Skip to comments.
Astronomy Picture of the Day 4-24-03
| Robert Nemiroff and Jerry Bonnell
Posted on 04/24/2003 12:59:11 PM PDT by petuniasevan
Astronomy Picture of the Day
Discover the cosmos! Each day a different image or photograph of our fascinating universe is featured, along with a brief explanation written by a professional astronomer.
2003 April 24
Earth at Twilight
Credit: ISS Crew, Earth Sciences and Image Analysis Lab, JSC, NASA
Explanation: No sudden, sharp boundary marks the passage of day into night in this gorgeous view of ocean and clouds over our fair planet Earth. Instead, the shadow line or terminator is diffuse and shows the gradual transition to darkness we experience as twilight. With the Sun illuminating the scene from the right, the cloud tops reflect gently reddened sunlight filtered through the dusty troposphere, the lowest layer of the planet's nurturing atmosphere. A clear high altitude layer, visible along the dayside's upper edge, scatters blue sunlight and fades into the blackness of space. This picture actually is a single digital photograph taken in June of 2001 from the International Space Station orbiting at an altitude of 211 nautical miles.
TOPICS: Astronomy; Astronomy Picture of the Day; Science
KEYWORDS: earth; orbit; twilight
I will be on vacation from June 2nd through June 9th.
If anyone would like to volunteer to post APOD during that time, please FReepmail me.
Otherwise the APOD will not be posted as I will be visiting relatives in California.
I couldn't post APOD this AM because of computer problems (network).
The above image is REALLY what you would see from orbit. Remember that digital image that was making the rounds recently?
That's the one. You can read about it in the 3-24-03 APOD and compare it to today's photo.
To: MozartLover; Joan912; NovemberCharlie; snowfox; Dawgsquat; viligantcitizen; theDentist; ...
posted on 04/24/2003 1:00:11 PM PDT
(I had a lovely evening. Unfortunately, this wasn't it. -- Groucho Marx)
Outstanding, gorgeous thank so much.
I have a bad headache..and I swear this was soothing. I can imagine how peaceful it must have been up there where this picture was taken...
Thanks again.. (I'm off to a dark bedroom)
Thanks for the ping & for putting up the thread
posted on 04/24/2003 1:49:31 PM PDT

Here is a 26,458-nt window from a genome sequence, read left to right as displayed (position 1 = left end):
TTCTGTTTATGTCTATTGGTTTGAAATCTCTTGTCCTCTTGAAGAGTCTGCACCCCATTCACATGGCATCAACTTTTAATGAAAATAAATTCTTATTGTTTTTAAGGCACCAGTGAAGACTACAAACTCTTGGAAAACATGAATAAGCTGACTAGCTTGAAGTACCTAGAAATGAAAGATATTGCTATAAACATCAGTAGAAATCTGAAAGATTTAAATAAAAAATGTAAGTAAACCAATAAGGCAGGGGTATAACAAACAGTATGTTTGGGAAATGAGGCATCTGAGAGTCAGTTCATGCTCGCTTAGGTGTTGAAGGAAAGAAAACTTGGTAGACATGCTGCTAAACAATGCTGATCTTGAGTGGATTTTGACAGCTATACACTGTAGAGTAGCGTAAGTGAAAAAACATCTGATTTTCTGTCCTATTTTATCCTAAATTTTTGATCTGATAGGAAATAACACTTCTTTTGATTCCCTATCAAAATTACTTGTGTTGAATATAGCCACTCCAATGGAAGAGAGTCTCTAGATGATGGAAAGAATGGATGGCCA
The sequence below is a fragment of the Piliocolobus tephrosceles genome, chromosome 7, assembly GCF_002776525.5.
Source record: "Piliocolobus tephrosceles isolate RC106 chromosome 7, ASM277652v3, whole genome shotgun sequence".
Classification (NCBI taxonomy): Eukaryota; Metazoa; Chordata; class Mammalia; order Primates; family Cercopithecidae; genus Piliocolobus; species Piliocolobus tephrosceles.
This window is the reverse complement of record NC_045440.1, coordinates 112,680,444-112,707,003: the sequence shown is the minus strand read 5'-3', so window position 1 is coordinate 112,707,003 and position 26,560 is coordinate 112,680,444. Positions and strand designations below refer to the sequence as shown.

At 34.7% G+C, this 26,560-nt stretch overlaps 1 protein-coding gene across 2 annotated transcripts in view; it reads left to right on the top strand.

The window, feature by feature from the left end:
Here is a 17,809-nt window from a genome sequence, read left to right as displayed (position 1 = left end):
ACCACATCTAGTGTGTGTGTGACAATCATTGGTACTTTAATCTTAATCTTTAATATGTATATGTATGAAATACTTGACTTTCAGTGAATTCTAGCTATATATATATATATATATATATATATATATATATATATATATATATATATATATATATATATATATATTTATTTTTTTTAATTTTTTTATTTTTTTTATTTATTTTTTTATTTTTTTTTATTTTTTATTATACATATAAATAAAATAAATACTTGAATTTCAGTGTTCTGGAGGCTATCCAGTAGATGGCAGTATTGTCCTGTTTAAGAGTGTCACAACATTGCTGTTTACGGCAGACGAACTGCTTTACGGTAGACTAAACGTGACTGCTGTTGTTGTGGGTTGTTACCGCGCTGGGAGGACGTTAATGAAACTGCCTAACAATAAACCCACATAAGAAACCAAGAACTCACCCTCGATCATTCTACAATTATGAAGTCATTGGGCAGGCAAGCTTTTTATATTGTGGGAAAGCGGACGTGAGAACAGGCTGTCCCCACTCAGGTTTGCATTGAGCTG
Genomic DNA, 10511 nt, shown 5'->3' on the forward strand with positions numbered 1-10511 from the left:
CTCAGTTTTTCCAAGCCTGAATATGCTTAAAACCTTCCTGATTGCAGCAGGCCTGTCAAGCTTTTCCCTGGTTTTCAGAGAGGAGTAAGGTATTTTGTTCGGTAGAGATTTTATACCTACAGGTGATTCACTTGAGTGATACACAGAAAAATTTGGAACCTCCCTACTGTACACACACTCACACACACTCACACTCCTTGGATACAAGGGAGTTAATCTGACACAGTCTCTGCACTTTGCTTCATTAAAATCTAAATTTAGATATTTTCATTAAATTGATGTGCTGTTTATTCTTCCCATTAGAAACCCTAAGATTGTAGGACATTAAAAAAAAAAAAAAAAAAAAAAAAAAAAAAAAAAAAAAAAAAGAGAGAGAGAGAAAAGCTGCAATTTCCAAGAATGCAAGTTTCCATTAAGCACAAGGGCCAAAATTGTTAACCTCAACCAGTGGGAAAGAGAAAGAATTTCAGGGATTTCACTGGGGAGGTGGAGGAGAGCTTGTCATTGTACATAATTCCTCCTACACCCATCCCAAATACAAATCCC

Earth is one beeeautiful planet, isn't it?
Thanks for pics.
posted on 04/24/2003 1:54:07 PM PDT
(Evil will not triumph...God is at the helm)
I was so inspired by that pic that I was looking for a verse from Genesis to post here. I found this instead. So much for the recondite post. :)
On July 20, 1969, as commander of the Apollo 11 lunar module, Neil Armstrong was the first person to set foot on the moon. His first words after stepping on the moon, "That's one small step for man, one giant leap for mankind," were televised to earth and heard by millions. But just before he re-entered the lunar module, he made the enigmatic remark,"Good luck, Mr. Gorsky." Many people at NASA thought it was a casual remark concerning some rival Soviet cosmonaut. However, upon checking, there was no Gorsky in either the Russian or American space programs. Over the years, many people questioned Armstrong as to what the "Good luck, Mr. Gorsky" statement meant, but Armstrong always just smiled. On July 5, 1995, in Tampa Bay, Florida, while answering questions following a speech, a reporter brought up the 26-year old question to Armstrong. This time he finally responded. Mr. Gorsky had died, so Neil Armstrong felt he could answer the question. In 1938, when he was a kid in a small Midwest town, he was playing baseball with a friend in the backyard. His friend hit the ball, which landed in his neighbor's yard by the bedroom windows. His neighbors were Mr. and Mrs.Gorsky. As he leaned down to pick up the ball, young Armstrong heard Mrs.Gorsky shouting at Mr. Gorsky, "Sex! You want sex?! You'll get sex when the kid next door walks on the moon!"
posted on 04/24/2003 7:25:03 PM PDT
Opinions posted on Free Republic are those of the individual
posters and do not necessarily represent the opinion of Free Republic or its
management. All materials posted herein are protected by copyright law and the
exemption for fair use of copyrighted works.
FreeRepublic.com is powered by software copyright 2000-2008 John Robinson